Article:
Not so with Lord of the Rings. I don’t think I need to explain myself here, but while there’s tons of stuff written by Tolkien which details what goes on long before Lord of the Rings, there’s absolutely not for after Lord of the Rings. Even with what goes on before Lord of the Rings, it all relates to the events of Lord of the Rings. There’s no Knights of the Old Middle Earth.
Sequels to Star Wars and Lord of the Rings would be wildly different, and while one is pretty much doomed by the basic facts of the story, the other feels almost inevitable.
The prequels actually added something significant to the story.
I really have to disagree hard on this. The Last Jedi feels like an actual contribution to Star Wars. It developed on interesting characters introduced in TFA, and gave Luke a character arc I was interested in. It contributed to the Star Wars mythos, and I kind of think you have to ignore the whole movie to say there wasn’t a lot of passion and care put into this movie or that it didn’t add anything significant to the story.
Because it’s really easy to imagine a sequel trilogy that actually was totally vapid and just gunning for the box office. At the very least, it would have made the polar opposite decisions that TLJ made, and there’s a lot of decisions that TFA made that wouldn’t line up with this.
I’m not about to tell you that the ST was the next Citizen Kane or anything, because it wasn’t. Rebels v Empire 2 was a shame. Starkiller Base is indefensible. Most of TRoS is indefensible. Etc.
But a lot of criticisms made against the ST seem to be because they weren’t totally vapid. Especially ones having to do with Luke Skywalker.
I don’t think the prequels were a straight cash grab, because it looks like there was actual effort put into the Phantom Menace. But overall we have:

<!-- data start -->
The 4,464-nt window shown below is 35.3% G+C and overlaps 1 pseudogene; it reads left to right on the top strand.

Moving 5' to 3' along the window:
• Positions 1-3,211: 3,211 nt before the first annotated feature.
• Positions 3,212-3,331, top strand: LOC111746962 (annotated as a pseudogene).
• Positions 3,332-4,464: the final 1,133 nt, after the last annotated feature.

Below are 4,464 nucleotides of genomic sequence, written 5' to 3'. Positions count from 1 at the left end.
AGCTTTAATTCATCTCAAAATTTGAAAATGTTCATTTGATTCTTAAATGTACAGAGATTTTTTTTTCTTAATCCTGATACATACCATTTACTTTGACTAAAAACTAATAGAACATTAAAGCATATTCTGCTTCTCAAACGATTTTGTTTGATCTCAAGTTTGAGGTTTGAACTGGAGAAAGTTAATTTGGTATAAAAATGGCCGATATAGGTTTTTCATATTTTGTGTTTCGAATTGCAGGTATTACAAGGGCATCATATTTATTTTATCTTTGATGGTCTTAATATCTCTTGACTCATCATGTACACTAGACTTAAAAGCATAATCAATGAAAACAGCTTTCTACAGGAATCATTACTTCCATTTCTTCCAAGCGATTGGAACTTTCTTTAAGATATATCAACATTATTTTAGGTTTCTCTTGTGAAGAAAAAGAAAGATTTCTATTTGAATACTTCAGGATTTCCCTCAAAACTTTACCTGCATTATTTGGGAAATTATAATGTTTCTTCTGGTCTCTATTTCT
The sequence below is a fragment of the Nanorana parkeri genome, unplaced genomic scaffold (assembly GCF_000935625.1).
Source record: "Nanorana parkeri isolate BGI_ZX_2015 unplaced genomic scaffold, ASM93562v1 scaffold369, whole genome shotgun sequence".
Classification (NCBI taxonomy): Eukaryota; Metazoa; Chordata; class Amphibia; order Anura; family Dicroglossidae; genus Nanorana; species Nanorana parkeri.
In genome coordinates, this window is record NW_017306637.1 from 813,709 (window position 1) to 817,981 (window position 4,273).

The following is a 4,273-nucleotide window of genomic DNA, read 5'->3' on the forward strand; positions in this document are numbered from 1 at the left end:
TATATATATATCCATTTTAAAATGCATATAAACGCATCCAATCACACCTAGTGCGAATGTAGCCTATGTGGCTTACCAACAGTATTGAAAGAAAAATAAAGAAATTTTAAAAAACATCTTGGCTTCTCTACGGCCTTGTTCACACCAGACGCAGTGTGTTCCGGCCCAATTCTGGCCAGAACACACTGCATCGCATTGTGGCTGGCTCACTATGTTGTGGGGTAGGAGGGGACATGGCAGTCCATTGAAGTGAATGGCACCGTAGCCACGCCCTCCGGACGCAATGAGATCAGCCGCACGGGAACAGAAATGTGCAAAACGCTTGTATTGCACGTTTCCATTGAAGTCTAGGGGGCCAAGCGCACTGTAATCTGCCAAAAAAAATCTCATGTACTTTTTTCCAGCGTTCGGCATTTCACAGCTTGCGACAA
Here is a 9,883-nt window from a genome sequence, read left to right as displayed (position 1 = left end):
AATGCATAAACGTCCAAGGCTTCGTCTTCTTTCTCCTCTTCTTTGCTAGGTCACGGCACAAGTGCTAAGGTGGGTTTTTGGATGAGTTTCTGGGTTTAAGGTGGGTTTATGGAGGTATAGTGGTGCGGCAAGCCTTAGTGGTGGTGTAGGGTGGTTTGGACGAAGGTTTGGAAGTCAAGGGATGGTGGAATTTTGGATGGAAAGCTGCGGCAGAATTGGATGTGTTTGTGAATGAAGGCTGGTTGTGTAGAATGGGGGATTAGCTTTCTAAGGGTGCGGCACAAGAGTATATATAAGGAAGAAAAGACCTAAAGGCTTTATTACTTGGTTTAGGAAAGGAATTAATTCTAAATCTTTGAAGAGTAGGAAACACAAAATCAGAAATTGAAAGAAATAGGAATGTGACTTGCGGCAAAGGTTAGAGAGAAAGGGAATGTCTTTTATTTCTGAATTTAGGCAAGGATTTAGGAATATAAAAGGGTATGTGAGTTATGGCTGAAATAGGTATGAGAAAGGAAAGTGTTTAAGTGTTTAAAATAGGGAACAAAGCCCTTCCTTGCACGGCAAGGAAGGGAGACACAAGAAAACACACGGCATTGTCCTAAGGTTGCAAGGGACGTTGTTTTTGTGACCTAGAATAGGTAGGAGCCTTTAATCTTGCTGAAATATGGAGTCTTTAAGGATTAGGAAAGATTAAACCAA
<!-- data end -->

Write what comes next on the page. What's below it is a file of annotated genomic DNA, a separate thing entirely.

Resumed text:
-One movie with an actual story, but none of the events of this movie really end up being all that relevant, and it’s not even like this story is all that complex
-One movie that feels like it’s trying to be the setup to a new trilogy, but doesn’t have much of an interesting story of its own, and, you know, it’s actually Episode 2, and should be starting to wrap the story up.
-One movie that starts off by dropping all the setup done in the previous movie, farting around on Coruscant telling us exposition for over an hour, then acts out backstory we already knew from the OT (really inaccurately I might add), then goes on an ANH fanservice montage it didn’t earn or justify
Actually, we know behind the scenes that they kinda hard pressed the reset button after TPM, which is why pretty much nothing in TPM is relevant. I wonder if they also did that between AotC and RotS, although more of a soft press this time. Every single movie feels like the first movie in a prequel trilogy, but (believe it or not), they’re not all the first movie. So when the end of Revenge of the Sith rolls around, it feels like the story of an entire trilogy is crammed into the last 40ish minutes of the movie, and a ton of that time is devoted to overly long SFX sequences, not the actual story.
The only thing the prequels contributed to Star Wars is the very beginnings of the scaffolding the EU used to actually contribute to Star Wars.
Absolutely everything that you’d think the prequels could have or should have contributed is entirely absent from the prequels and mostly in the EU. Especially the Clone Wars. We see the very, very beginning, and the tail end is there in some SFX sequences, but the war itself is entirely absent.
Hell, we know surprisingly little about, like, anything to do with the galaxy during the time of the prequels. All of that is in the EU and TCW.
As for context to the OT characters, it’s so incredibly unclear that it doesn’t even really seem to matter. Mainly, Anakin’s reason for becoming Vader changed behind the scenes for all three movies, and even the final movie where it’s supposed to happen can’t seem to make up its mind on why.
I can’t even think of anything else that the PT contributed to the OT’s context to really argue for or against. That’s pretty much it.
The OT itself gives far better context than the trilogy that’s actually supposed to be depicting its context. All the PT does is make the OT more muddied.